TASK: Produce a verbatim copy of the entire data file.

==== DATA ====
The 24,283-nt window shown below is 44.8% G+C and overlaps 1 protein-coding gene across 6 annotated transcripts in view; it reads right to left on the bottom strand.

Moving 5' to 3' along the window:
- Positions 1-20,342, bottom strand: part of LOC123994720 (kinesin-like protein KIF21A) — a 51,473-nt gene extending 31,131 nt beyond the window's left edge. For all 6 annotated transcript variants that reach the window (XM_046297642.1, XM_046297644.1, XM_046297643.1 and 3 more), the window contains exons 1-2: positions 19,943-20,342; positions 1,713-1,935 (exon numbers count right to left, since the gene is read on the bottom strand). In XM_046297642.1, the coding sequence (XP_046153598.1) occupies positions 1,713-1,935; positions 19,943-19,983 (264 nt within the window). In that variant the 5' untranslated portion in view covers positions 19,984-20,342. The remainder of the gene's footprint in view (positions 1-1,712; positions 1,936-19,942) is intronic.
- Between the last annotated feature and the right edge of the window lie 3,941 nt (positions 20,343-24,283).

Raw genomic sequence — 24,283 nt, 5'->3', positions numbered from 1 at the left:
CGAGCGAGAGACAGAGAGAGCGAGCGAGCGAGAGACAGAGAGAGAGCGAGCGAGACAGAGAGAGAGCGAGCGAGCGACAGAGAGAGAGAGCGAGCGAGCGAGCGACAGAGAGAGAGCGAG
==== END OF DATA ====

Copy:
The 24,283-nt window shown below is 44.8% G+C and overlaps 1 protein-coding gene across 6 annotated transcripts in view; it reads right to left on the bottom strand.

Moving 5' to 3' along the window:
- Positions 1-20,342, bottom strand: part of LOC123994720 (kinesin-like protein KIF21A) — a 51,473-nt gene extending 31,131 nt beyond the window's left edge. For all 6 annotated transcript variants that reach the window (XM_046297642.1, XM_046297644.1, XM_046297643.1 and 3 more), the window contains exons 1-2: positions 19,943-20,342; positions 1,713-1,935 (exon numbers count right to left, since the gene is read on the bottom strand). In XM_046297642.1, the coding sequence (XP_046153598.1) occupies positions 1,713-1,935; positions 19,943-19,983 (264 nt within the window). In that variant the 5' untranslated portion in view covers positions 19,984-20,342. The remainder of the gene's footprint in view (positions 1-1,712; positions 1,936-19,942) is intronic.
- Between the last annotated feature and the right edge of the window lie 3,941 nt (positions 20,343-24,283).

Raw genomic sequence — 24,283 nt, 5'->3', positions numbered from 1 at the left:
CGAGCGAGAGACAGAGAGAGCGAGCGAGCGAGAGACAGAGAGAGAGCGAGCGAGACAGAGAGAGAGCGAGCGAGCGACAGAGAGAGAGAGCGAGCGAGCGAGCGACAGAGAGAGAGCGAG